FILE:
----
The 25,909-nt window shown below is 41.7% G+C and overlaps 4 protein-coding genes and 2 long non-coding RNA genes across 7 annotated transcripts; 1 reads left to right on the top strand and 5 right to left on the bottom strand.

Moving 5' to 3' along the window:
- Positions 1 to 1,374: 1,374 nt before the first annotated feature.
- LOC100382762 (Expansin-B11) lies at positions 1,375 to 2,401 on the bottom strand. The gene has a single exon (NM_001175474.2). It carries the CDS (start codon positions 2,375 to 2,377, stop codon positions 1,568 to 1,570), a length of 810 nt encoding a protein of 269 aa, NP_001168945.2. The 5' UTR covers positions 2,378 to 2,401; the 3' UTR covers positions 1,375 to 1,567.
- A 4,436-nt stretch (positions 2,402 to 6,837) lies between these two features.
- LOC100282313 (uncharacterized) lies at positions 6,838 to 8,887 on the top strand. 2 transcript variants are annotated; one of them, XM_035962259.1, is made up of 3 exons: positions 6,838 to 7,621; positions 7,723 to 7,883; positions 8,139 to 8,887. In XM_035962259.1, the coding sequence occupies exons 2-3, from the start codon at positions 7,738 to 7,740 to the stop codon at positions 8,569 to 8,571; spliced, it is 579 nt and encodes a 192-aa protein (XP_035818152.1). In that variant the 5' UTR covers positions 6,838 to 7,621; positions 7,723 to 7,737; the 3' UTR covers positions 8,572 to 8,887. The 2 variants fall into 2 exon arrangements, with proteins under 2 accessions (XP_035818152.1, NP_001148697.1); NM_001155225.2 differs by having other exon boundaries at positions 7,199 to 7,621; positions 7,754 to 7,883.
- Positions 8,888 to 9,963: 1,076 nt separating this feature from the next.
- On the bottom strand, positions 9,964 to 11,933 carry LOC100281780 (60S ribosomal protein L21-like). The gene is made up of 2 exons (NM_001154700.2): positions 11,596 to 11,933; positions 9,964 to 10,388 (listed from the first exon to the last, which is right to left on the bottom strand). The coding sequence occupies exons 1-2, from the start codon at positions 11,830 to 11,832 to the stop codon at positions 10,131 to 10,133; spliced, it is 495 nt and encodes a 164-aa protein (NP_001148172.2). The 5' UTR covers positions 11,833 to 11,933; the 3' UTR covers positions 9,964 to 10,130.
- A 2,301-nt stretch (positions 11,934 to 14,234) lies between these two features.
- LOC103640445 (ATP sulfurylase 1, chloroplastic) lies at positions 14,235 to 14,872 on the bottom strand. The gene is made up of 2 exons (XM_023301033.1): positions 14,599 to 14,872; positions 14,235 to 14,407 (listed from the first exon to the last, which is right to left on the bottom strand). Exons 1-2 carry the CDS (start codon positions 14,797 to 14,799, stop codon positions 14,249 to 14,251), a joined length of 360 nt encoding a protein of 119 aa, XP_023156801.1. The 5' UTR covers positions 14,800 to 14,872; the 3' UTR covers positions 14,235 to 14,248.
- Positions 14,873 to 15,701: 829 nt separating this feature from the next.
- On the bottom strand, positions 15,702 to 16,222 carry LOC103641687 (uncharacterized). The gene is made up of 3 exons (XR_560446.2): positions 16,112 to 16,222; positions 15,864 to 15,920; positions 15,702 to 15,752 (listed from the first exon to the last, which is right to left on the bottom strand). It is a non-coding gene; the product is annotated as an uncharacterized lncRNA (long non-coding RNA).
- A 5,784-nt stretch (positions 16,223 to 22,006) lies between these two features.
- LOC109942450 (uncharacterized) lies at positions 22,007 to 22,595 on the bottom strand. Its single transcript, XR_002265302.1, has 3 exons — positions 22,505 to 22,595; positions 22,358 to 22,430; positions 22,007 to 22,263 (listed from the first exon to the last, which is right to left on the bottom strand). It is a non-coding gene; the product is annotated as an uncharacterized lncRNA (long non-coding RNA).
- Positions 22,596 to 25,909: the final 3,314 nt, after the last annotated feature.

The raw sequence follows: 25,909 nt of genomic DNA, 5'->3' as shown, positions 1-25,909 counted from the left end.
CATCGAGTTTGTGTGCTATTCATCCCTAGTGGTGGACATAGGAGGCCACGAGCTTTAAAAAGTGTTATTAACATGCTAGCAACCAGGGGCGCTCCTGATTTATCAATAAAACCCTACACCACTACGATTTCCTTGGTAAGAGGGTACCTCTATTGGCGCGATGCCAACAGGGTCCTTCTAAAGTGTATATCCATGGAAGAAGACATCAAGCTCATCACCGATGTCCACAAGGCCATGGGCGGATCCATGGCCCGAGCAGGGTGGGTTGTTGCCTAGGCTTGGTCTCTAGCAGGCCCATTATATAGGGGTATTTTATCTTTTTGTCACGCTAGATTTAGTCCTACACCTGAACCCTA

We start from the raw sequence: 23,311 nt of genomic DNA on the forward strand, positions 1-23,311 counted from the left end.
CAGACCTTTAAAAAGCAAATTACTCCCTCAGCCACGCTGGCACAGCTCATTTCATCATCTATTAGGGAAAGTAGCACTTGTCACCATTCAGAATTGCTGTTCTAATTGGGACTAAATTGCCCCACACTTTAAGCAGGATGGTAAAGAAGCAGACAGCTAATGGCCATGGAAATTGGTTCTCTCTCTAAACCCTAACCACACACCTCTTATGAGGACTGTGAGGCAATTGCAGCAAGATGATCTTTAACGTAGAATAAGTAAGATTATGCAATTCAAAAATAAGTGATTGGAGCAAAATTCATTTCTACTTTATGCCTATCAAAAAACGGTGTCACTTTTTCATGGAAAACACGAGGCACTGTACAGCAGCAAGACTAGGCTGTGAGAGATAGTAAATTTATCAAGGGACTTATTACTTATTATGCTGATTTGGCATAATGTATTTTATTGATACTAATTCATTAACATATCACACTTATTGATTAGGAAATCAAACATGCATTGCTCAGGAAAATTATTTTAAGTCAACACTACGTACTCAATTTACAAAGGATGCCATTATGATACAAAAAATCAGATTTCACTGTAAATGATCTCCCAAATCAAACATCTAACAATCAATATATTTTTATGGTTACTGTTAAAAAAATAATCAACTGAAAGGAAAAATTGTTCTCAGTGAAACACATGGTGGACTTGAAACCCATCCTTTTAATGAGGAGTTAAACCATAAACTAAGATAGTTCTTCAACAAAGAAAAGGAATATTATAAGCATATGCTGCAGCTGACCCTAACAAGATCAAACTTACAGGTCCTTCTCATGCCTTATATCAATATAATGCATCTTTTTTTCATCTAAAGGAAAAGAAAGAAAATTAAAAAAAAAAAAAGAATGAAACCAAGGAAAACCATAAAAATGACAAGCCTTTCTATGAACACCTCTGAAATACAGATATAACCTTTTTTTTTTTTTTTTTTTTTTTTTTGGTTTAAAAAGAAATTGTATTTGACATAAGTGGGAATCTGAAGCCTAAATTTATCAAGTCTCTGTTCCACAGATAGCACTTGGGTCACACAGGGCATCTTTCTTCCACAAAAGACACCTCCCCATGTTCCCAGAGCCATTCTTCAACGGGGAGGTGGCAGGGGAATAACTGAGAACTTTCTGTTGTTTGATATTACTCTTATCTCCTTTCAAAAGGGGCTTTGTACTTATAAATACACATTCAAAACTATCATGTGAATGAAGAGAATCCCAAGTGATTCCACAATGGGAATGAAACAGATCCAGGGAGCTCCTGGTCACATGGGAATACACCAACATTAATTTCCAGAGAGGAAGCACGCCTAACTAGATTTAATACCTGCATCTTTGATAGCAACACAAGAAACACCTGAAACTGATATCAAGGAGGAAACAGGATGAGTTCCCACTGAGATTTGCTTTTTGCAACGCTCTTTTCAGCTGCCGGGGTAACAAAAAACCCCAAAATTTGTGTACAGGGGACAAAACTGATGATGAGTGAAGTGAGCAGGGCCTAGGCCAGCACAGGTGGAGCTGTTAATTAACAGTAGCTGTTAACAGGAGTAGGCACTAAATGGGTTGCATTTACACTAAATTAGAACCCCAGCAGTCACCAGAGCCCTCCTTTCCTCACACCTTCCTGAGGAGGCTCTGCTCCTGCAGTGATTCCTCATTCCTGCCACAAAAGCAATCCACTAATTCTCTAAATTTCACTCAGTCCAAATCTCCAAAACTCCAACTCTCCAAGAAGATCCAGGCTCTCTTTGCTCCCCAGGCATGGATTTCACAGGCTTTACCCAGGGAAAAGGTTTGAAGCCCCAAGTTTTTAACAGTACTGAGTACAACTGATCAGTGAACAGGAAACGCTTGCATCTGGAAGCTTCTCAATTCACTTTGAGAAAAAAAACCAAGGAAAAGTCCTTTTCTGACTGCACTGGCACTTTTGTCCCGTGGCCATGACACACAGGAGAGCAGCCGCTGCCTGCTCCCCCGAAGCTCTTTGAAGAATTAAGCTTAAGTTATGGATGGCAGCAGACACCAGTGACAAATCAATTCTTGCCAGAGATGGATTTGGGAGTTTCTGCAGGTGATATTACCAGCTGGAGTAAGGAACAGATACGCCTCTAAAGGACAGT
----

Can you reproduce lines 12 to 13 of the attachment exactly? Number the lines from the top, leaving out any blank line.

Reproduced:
- On the bottom strand, positions 15,702 to 16,222 carry LOC103641687 (uncharacterized). The gene is made up of 3 exons (XR_560446.2): positions 16,112 to 16,222; positions 15,864 to 15,920; positions 15,702 to 15,752 (listed from the first exon to the last, which is right to left on the bottom strand). It is a non-coding gene; the product is annotated as an uncharacterized lncRNA (long non-coding RNA).
- A 5,784-nt stretch (positions 16,223 to 22,006) lies between these two features.